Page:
Renfrewshire Council

Look out for winter fuel payment scams this season

Advice from Lynsey Duncanson in our Trading Standards team

Lynsey is smiling, sitting at a wooden dining room table with her laptop and a notepad and pen. With extra money being given to people this winter, scammers can use this as an opportunity to get you or your loved ones to hand over personal information. 

Lynsey explains how you can stop them.

"Ultimately scammers want your personal details to gain access to your bank accounts and they then steal your money. Once they have these details they can sell and trade your details to other scammers or even assume your identity to defraud others.

"They want as much information as they can gain. But unfortunately, your name, address and date of birth is enough information to create another you!  Trading Standards would caution you to think before sharing personal information online.

"Social media data and quiz answers can be used to steal identity or enable a scammer to impersonate you to friends and family.  How many people have you told your pets name and favourite colour to on Facebook!"

Look at the messages and emails you get

"Scams come in many forms; uninvited contact can be received by mail, letters, and telephone or in person making false promises to con victims out of money. If you get a text, check if it is from one of your known contacts. Often the language used in a scam email, text or phone call can give you a clue that something isn't right. In emails, scammers will try their best to duplicate official websites. In emails, scammers will try their best to duplicate official websites.

"If it's a phone call, they are often trying to get you to give them information they don't have about you, such as your first name or date of birth. They will try to get this information from you by asking you security questions.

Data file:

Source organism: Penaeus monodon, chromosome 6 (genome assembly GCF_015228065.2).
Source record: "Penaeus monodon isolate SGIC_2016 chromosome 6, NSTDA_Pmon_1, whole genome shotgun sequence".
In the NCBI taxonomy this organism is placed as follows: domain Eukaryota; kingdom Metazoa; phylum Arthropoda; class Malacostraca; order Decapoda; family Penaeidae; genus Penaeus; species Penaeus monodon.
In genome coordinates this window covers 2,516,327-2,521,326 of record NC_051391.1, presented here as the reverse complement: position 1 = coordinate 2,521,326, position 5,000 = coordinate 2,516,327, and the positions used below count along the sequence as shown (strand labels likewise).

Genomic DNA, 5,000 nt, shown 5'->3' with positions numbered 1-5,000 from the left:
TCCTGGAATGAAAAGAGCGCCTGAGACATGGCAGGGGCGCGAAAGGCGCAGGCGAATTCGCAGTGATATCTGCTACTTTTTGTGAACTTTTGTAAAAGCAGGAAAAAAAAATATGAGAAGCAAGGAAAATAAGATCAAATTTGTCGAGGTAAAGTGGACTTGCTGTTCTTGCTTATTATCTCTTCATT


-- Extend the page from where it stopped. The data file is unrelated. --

"If you are suspicious of the intent, stop and break the contact."

Using current events because you might expect to see a text, email or get a phone call

"Scammers often exploit current news stories, big events or specific times of the year (like winter fuel payments) to make their scam more relevant. They will also try to claim they are from someone official, give you a limited time to respond, threaten you with fines or other negative consequences. They often try to use emotion against you, such as making you feel panicked or fearful, but they also will try to make you hopeful and curious and tease you into finding out more.

"Saying something is in short supply is another trick, like concert tickets, money or a cure for medical conditions. Fear of missing out on a good deal or opportunity can make you respond quickly."

Lynsey's top three tips for avoiding scams

  1. Keep your personal information secure. Review your privacy and security settings on social media.
  2. Know who you are dealing with. Don't think you are being rude by telling anyone that you are unsure. If the person is genuine, they will not take offence with you calling the bank or company directly to confirm their identity.
  3. Remember the phrase "if something sounds too good to be true, it probably is"

Scams can happen to anyone

Lynsey has worked in trading standards with the council for over 20 years and knows how sophisticated scams can be:

"Scammers are highly trained individuals and have learned how to manipulate people and situations to their advantage. If you have been scammed, remember that you are not alone and that you can get help. 

"You can report a scam to Police Scotland on 101 or contact Advice Direct Scotland on 0808 164 6000."

Winter fuel payments

Winter fuel payments are normally paid automatically to anyone who receives a pension or gets another qualifying social security benefit. People on certain benefits should have received their cost-of-living payment and those on tax credits should receive theirs soon.

For more information on cost of living support go to Cost of Living webpage